Review: Carrion


Be the flesh monster you were born to be in this gloriously gory and gruesomely grotesque gem from Phobia Game Studio and Devolver Digital.

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The Electronic Entertainment Expo of 2019 (or E3 if we’re going by its street name) was chockablock of video games. Famously it was the E3 in which Keanu Reeves showed up and told you that you were breathtaking, which, completely understandably, may have distracted you from some of the smaller releases that were scattered across the 4-day period.

One such smaller release was Carrion, a gorgeous little gem made by Phobia Game Studio in Warsaw and published by fan-favourite Devolver Digital. Carrion, put in layman terms, is the best maze game I have ever played. I’m sure I’m hearing you through your monitor right now: a maze game? Seriously? You signed up to write for the Edge a year and a half ago and now the game that has pushed you into the driver’s seat is… a maze game? I would answer yes, indeed, and I’ll tell you why.

Imagine you’re a scientist in a big facility, when something appears to be wrong. There are alarms going off, an unorthodox amount of screaming, blood spills across the canteen floor, and then suddenly the door explodes open in front of you and you witness your body being torn in half and your legs consumed as your lifeless soul drifts away into the void.

Spooky stuff, right?

But in Carrion, you’re not the lately deceased scientist person that was once fearing for their lives and their legs. In Carrion, you’re the big scary monster, and it is a serious power fantasy.

So let’s get down to brass tacks. Carrion is a 2D puzzle labyrinth game in which you move around the map, eat people, grow bigger, solve problems, initiate in a few combat instances, eat people and learn what it means to be the source of trauma for any NPCs you choose to leave alive. I myself finished Carrion in 4 hours and left a total of one survivor in the entire facility, not because I had to but because, you know, someone has to tell the tale.

The standout feature of the game is easily the movement. It’s terribly hard to explain, but one of the smoothest and most satisfying systems I’ve seen in a video game since the gliding in Just Cause 3 and the web-slinging in Spider-Man for the PS4. In Carrion, there are a number of stages you can be in size and each stage comes with its own unique abilities (I won’t go into them too much because I’d hate to spoil anything.) As you get bigger you get more health but movement becomes more difficult as it becomes trickier to zip through the small places as you could when you were a smaller monster. The different stages of growth each feel excitingly unique, and you will have to utilise each of them to pass the puzzles that need solving in this labyrinth of a game.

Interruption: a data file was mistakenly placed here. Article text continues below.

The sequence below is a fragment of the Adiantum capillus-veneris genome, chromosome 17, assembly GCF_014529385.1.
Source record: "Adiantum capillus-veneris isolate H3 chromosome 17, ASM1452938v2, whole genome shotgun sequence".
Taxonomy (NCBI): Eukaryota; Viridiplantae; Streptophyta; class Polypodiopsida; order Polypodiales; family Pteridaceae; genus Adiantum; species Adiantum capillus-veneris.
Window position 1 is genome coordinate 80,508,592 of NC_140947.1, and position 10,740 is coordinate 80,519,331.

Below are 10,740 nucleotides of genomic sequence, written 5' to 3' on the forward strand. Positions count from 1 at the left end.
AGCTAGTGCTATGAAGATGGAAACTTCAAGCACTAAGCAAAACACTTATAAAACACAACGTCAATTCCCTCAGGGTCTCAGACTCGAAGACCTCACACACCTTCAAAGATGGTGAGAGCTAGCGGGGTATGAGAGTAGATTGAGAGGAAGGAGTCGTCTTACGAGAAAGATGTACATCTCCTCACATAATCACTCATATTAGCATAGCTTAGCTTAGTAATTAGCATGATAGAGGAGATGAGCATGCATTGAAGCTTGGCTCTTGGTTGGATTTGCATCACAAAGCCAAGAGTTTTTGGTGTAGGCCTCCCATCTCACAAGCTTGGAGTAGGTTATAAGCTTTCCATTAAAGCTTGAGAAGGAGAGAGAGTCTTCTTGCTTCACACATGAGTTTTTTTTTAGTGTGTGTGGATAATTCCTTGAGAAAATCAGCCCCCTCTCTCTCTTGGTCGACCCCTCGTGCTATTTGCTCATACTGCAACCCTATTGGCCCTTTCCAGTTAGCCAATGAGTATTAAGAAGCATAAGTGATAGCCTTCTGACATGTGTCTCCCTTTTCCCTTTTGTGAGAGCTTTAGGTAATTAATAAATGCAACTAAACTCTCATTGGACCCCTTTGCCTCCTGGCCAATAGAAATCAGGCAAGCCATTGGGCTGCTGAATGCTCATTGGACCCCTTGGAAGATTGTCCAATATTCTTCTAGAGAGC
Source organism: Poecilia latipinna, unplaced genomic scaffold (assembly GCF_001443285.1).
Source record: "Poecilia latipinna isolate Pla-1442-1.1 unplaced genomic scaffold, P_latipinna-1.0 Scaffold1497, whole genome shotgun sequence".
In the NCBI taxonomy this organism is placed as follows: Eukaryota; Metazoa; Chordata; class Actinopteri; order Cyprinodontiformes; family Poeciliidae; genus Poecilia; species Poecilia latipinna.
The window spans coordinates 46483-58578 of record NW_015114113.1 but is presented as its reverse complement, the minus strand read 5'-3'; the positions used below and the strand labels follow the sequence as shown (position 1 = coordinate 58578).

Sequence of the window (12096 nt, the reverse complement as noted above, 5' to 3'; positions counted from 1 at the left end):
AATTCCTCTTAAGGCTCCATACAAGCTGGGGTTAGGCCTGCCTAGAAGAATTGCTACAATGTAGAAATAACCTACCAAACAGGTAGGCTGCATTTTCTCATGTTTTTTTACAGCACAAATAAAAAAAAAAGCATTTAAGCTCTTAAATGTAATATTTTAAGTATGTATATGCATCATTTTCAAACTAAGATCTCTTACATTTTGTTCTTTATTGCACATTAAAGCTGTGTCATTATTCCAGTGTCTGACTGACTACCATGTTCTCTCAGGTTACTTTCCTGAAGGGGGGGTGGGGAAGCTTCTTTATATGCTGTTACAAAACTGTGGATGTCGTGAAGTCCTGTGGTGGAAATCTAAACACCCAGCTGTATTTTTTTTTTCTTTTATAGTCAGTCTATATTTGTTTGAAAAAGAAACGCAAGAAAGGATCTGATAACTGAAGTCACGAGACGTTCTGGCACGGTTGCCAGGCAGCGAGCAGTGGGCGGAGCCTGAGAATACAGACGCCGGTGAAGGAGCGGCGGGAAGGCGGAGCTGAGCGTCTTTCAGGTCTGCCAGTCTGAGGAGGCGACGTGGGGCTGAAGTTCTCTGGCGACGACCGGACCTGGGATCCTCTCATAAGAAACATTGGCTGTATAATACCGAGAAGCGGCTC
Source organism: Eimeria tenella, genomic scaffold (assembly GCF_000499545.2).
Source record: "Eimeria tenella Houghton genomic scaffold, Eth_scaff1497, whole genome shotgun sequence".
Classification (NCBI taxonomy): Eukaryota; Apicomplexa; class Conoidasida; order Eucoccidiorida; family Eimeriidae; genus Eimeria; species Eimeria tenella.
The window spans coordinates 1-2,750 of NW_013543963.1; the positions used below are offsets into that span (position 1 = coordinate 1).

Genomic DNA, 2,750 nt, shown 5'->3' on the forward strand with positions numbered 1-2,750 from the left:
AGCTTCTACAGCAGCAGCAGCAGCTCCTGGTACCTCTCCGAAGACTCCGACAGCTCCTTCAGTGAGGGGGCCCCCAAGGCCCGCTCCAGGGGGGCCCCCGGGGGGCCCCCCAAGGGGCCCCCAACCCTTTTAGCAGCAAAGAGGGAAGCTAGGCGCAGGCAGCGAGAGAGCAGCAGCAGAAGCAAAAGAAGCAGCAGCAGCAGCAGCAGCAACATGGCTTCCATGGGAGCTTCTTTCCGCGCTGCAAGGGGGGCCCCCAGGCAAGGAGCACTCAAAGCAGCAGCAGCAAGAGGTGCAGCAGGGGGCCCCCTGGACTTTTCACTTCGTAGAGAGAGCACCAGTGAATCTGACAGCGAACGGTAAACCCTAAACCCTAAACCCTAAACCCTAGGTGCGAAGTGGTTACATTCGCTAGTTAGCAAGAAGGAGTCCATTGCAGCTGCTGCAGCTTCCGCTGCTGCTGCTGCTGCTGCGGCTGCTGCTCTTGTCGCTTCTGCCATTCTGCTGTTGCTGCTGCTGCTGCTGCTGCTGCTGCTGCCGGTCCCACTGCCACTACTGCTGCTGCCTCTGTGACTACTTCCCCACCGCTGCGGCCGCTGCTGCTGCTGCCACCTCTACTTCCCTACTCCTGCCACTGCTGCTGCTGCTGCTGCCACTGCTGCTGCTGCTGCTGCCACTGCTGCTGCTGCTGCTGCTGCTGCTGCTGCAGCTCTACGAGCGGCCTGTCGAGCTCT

Like every game though, Carrion does come with its issues. If you go in blind (like I did) you may struggle to figure out what you’re doing. All I knew about Carrion going into it was that I was a big spooky and I made peoples faces go bye-bye. I had no idea it was a puzzle game and so sometimes when I was stuck trying to figure out what to do I would end up moving around the level in circles. This, accompanied with the fact that Carrion is not particularly good at telling the player how some things worked, meant that when I eventually finished the game I had to go back to pick up all of the secrets – secrets that unfortunately would have made the game a lot more fun had I figured them out at the time. I also don’t think there’s enough screaming in the game, it would’ve been nice to really flesh out that power fantasy by some NPCs shouting stuff like “oh no, it ate Darren!”, “help! It’s too fast”, or “where did my legs go!?”. But, hey, that’s just a minor gripe.

Overall, if you like 2D pixel art and quirky mechanics, a unique and satisfying movement system, interesting puzzles and combat instances then I cannot recommend this game enough. I hope Carrion carries on receiving the praise it deserves as a new standard for reverse horror games and I look forward to seeing more of Phobia Game Studio work in the future.

Carrion is available on PC, Xbox One and Nintendo Switch now. You can watch the reveal trailer below.


About Author

Professional neckbeard and tall person, Josh (Shwowsh) Le Long is as proud of his game reviews as he is of his last name.

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